Australian golfer Jarrod Lyle has died of cancer aged 36, his family has confirmed.
Lyle overcame acute myeloid leukaemia in 1998 and 2012, before announcing it had returned last year.
He died on Wednesday, after spending his final days with family and friends in the state of Victoria, Golf Australia said in a statement.
Lyle reached a career-high 142nd in the world, and won twice on the Nationwide Tour in 2008. He last competed in 2017.
His wife, Briony Lyle, said that he had been “overwhelmed” by recent support.
“He asked that I provide a simple message: ‘Thanks for your support, it meant the world. My time was short, but if I’ve helped people think and act on behalf of those families who suffer through cancer, hopefully it wasn’t wasted.'”
He is survived by Ms Lyle, and their daughters Lusi, six, and Jemma, two.
“Lusi, Jemma and I are filled with grief and now must confront our lives without the greatest husband and father we could ever have wished for,” Ms Lyle said in a statement.
The news has prompted tributes from friends and players, many referring to Lyle’s characteristic “bucket hat”.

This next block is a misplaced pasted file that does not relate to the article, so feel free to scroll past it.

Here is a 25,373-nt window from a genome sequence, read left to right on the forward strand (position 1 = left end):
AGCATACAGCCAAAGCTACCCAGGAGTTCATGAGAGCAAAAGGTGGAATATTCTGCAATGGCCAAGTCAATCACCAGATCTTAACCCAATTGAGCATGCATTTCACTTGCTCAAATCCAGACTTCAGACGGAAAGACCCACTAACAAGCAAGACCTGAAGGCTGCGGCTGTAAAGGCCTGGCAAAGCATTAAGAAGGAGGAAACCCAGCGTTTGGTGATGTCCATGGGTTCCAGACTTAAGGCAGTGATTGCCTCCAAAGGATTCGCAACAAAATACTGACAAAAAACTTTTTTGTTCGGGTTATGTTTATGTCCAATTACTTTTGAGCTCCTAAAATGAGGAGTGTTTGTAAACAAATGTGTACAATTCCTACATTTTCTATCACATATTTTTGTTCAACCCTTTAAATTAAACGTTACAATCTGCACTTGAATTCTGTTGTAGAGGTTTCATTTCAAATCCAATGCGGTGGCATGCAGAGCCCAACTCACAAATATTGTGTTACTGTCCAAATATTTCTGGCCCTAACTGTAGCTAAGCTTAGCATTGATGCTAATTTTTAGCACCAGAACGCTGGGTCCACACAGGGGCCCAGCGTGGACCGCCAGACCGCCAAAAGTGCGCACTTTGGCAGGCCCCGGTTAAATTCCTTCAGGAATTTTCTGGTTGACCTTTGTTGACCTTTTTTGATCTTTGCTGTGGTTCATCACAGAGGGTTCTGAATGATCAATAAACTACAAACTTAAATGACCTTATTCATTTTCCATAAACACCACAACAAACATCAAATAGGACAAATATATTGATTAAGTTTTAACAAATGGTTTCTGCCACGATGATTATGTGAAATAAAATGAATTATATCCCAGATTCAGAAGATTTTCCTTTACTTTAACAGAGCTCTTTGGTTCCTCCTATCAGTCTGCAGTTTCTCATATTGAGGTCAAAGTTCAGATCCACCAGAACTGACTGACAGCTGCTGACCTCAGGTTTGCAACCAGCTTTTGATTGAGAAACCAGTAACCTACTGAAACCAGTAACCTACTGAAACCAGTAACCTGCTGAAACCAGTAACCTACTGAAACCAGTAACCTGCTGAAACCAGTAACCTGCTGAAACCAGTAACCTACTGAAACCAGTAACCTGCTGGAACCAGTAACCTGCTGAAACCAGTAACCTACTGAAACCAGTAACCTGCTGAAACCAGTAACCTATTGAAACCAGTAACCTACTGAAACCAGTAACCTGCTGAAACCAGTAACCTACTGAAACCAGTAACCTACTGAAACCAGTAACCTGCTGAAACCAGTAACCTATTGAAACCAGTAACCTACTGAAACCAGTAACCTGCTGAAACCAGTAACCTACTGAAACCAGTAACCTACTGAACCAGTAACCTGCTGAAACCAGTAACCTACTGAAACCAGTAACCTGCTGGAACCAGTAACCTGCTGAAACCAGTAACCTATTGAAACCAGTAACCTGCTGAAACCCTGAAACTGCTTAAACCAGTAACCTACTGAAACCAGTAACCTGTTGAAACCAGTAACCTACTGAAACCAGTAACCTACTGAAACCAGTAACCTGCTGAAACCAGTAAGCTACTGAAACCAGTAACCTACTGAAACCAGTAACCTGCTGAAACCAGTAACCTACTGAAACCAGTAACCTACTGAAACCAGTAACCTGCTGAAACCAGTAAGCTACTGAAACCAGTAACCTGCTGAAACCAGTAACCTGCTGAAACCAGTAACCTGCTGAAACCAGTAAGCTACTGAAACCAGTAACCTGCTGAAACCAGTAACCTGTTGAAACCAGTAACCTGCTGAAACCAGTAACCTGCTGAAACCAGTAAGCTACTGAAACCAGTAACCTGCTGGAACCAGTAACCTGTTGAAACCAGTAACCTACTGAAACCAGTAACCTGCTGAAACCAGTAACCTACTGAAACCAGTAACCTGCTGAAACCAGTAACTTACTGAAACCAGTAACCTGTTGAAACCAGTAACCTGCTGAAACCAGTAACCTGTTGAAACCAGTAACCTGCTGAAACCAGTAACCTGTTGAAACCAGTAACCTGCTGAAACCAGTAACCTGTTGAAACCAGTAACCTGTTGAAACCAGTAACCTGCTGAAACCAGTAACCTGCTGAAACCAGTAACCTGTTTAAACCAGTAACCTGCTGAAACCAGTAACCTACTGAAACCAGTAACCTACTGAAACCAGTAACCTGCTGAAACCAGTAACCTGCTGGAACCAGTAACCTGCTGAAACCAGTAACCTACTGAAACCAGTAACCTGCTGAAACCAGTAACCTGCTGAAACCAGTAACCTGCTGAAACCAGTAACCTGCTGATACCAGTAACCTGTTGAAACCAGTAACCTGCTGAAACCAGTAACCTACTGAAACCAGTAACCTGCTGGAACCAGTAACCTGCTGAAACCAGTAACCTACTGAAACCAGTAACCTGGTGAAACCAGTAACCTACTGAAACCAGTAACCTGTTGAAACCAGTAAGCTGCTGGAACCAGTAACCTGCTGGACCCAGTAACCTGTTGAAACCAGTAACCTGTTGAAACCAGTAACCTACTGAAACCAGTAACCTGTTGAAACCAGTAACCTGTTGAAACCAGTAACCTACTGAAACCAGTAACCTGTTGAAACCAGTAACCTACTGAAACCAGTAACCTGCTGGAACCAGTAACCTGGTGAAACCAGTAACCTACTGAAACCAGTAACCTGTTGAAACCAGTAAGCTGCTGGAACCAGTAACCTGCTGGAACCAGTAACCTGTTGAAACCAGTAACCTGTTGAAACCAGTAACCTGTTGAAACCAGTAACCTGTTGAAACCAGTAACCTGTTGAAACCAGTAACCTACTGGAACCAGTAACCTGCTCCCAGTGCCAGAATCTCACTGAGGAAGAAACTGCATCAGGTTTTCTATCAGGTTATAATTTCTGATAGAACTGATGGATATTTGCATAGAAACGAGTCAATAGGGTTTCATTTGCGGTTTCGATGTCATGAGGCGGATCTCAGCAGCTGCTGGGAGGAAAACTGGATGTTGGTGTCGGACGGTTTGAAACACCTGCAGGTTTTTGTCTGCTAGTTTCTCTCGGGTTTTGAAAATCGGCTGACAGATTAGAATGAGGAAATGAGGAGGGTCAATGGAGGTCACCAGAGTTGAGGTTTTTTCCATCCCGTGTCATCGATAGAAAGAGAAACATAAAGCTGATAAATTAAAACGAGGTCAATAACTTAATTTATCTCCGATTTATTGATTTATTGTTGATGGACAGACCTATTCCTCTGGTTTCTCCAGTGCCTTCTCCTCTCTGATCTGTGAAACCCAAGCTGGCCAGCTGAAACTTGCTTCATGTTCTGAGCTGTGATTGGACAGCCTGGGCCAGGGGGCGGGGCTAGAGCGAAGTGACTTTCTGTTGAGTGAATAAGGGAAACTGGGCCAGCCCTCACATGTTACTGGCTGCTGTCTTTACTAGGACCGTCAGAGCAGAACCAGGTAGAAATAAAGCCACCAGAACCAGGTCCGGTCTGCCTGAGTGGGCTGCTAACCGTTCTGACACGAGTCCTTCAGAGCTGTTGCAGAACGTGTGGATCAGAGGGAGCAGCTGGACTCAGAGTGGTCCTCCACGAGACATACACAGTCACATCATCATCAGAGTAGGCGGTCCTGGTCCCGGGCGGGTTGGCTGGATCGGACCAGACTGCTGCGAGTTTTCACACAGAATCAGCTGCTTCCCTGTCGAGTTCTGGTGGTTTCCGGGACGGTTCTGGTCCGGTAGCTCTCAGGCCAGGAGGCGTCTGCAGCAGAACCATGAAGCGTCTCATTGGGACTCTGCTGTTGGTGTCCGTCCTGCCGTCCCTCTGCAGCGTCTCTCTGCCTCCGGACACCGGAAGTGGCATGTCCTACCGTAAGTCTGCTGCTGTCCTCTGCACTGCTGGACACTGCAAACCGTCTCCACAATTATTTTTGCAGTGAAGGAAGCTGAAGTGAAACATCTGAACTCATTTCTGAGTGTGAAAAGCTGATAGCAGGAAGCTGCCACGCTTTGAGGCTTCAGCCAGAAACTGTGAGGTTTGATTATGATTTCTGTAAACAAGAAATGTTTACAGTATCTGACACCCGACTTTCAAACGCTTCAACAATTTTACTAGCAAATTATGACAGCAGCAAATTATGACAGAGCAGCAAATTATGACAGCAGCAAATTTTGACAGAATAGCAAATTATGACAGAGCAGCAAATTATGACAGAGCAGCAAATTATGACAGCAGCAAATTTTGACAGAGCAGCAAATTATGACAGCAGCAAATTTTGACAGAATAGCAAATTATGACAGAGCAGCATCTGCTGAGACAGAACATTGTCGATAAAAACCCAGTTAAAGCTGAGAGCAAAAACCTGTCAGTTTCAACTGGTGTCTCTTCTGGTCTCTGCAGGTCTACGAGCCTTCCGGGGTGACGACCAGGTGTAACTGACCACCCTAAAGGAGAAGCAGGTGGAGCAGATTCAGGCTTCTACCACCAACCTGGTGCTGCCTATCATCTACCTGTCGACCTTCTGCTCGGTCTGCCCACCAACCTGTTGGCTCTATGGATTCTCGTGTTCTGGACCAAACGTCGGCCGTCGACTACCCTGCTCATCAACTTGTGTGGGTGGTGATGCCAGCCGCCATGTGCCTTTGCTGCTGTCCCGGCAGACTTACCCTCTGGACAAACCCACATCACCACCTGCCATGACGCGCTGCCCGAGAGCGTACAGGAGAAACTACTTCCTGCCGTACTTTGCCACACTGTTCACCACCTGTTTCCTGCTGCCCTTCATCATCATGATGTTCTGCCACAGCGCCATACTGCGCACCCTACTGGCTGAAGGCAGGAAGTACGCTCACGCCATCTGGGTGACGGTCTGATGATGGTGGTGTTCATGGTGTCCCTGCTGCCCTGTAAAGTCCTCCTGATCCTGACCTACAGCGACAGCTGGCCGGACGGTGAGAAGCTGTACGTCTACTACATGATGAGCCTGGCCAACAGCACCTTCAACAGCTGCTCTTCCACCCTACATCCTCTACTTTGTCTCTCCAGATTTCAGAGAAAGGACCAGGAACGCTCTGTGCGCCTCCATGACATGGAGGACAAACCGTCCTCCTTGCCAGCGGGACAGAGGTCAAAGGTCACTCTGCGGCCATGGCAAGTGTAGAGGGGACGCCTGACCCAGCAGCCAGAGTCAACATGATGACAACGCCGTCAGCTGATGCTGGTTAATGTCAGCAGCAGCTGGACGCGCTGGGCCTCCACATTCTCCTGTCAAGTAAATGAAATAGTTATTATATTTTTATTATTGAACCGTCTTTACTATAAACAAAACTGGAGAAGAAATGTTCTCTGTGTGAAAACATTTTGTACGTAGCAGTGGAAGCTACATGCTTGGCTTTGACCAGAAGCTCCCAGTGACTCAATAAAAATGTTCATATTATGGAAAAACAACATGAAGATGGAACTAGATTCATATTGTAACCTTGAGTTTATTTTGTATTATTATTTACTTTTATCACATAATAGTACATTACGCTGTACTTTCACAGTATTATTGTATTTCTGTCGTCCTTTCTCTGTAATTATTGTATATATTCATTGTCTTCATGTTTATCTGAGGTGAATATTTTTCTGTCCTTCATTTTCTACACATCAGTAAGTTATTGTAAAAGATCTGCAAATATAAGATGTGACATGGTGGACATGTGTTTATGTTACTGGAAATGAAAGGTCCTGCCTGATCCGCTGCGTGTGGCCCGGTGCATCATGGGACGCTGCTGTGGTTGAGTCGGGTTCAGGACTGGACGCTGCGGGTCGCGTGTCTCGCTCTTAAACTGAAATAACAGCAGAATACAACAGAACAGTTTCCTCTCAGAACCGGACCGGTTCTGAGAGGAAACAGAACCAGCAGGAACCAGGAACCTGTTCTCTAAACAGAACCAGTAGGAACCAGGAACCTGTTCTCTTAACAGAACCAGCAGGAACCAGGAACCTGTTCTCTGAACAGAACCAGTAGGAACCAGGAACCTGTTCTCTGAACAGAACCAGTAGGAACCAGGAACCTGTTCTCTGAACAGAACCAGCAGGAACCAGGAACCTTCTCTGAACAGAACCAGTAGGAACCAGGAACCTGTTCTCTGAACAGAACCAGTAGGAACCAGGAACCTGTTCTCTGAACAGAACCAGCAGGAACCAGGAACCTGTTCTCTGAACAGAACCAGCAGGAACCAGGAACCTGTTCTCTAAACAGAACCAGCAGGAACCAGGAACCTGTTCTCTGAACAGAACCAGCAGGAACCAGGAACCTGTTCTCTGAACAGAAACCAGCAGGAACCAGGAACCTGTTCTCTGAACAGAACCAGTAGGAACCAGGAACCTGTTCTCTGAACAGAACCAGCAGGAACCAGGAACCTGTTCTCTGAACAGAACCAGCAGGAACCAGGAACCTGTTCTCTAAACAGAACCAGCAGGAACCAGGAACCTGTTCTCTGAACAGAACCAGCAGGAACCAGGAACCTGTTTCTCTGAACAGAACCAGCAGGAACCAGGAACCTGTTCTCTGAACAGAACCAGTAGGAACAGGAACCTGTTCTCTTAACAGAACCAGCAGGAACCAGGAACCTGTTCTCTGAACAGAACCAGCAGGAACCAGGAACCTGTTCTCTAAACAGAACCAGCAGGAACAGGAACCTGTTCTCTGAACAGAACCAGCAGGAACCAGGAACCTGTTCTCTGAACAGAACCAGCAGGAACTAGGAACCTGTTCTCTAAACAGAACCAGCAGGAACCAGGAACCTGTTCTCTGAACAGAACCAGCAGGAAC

— Justin Rose 🎗 (@JustinRose99) August 8, 2018
It is through a river of tears I say goodbye to my friend Jarrod Lyle. A wonderful father, friend and golfer. Quick with a joke, didn’t mind a beer, and just a pure joy to be around every day. Miss you mate. RIP
— Greg Chalmers (@GregChalmersPGA) August 8, 2018
Rest In Peace @jarrodlylepga. You’ve been an inspiration to the entire golf community and a huge loss to the @PGAofAustralia and @GolfAust. Thoughts are with your family during this time of heartbreak and grief.
— Glenn Paul (@glennpaulgolf) August 8, 2018
Last week, Lyle announced that he was ending his treatment for cancer to enter palliative care.
“He has given everything that he’s got to give,” Ms Lyle wrote on Facebook on 31 July.
Australian former golfer Mike Clayton said Lyle’s career had not reached greater heights “because of his illness”.
“He once described himself as a ‘big unit’, and he was a big unit – full of fun,” Clayton told the ABC.
“He had a beautiful swing, with lots of flair, he was a guy that lit up every room he was in. It’s a very sad day for everybody.”